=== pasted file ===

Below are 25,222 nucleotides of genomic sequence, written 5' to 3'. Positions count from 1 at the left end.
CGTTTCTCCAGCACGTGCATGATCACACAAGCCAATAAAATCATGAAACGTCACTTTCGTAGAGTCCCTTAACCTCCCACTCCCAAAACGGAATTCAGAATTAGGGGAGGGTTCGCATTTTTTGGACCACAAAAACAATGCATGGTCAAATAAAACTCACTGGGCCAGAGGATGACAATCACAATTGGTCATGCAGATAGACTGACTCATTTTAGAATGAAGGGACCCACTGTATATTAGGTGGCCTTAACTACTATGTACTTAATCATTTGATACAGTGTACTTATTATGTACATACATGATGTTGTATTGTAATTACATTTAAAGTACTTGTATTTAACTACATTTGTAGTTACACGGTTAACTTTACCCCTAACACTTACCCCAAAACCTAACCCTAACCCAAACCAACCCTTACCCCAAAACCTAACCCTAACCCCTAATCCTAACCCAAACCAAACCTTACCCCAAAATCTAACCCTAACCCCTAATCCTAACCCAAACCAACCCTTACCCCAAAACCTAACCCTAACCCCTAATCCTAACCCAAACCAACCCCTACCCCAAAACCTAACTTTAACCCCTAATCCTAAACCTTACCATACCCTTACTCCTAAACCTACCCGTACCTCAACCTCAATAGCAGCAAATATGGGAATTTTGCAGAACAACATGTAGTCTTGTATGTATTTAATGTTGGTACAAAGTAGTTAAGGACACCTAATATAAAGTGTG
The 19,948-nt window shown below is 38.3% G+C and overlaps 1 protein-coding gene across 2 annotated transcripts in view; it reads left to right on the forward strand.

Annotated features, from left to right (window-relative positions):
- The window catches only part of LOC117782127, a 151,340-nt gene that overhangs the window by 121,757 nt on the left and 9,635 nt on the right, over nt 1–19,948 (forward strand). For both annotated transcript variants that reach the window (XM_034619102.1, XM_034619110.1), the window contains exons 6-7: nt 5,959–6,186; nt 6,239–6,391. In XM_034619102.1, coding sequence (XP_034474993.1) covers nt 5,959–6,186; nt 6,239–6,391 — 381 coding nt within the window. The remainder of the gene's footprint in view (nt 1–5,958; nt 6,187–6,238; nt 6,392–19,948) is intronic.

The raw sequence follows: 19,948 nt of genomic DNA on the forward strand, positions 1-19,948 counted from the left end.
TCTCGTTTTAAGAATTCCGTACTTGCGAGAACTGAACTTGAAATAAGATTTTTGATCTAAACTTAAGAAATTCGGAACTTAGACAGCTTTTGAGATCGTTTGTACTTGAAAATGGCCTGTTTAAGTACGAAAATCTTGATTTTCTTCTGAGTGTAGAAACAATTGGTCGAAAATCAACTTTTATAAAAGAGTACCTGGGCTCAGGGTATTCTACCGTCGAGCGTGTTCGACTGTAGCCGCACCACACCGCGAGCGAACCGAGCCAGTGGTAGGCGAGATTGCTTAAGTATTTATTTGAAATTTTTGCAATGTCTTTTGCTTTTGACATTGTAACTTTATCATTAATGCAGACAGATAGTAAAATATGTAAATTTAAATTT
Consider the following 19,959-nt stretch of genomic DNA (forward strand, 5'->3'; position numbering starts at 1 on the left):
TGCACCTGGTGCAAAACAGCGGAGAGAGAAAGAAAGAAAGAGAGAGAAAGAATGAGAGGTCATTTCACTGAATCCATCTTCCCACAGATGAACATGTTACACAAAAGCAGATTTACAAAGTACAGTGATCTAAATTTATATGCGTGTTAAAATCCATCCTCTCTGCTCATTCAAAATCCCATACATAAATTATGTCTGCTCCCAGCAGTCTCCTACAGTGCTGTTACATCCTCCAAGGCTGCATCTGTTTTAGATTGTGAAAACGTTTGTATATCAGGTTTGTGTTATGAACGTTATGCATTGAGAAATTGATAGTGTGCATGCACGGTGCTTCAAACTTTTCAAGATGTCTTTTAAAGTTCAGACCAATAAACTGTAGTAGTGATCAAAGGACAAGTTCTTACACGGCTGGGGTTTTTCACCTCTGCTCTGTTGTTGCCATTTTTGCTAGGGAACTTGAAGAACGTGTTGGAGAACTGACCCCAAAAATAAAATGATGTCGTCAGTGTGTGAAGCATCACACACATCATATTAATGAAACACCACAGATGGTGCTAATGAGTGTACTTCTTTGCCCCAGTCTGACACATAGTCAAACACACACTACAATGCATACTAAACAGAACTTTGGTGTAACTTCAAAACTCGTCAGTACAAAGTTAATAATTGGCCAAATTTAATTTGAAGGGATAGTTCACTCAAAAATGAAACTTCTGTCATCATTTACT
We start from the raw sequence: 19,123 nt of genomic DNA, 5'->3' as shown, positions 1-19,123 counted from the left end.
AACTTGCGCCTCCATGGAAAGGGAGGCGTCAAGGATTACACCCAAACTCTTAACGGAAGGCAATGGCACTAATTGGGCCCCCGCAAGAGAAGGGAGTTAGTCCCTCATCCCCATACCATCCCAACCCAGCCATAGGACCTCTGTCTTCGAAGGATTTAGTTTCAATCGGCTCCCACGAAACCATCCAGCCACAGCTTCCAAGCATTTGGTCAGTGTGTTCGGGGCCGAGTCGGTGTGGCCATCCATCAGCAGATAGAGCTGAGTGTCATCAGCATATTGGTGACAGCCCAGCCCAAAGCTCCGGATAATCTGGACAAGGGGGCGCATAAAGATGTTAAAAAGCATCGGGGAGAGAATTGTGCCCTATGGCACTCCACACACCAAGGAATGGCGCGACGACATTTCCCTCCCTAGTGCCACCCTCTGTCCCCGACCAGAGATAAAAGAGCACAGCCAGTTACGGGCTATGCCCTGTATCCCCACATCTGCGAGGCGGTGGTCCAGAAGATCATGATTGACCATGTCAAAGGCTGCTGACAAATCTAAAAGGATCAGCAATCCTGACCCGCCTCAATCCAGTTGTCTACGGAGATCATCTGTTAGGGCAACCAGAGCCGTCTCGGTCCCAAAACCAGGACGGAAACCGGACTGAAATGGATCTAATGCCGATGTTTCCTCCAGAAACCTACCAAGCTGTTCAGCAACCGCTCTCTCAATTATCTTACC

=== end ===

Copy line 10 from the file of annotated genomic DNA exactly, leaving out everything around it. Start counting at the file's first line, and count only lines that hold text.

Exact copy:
We start from the raw sequence: 19,123 nt of genomic DNA, 5'->3' as shown, positions 1-19,123 counted from the left end.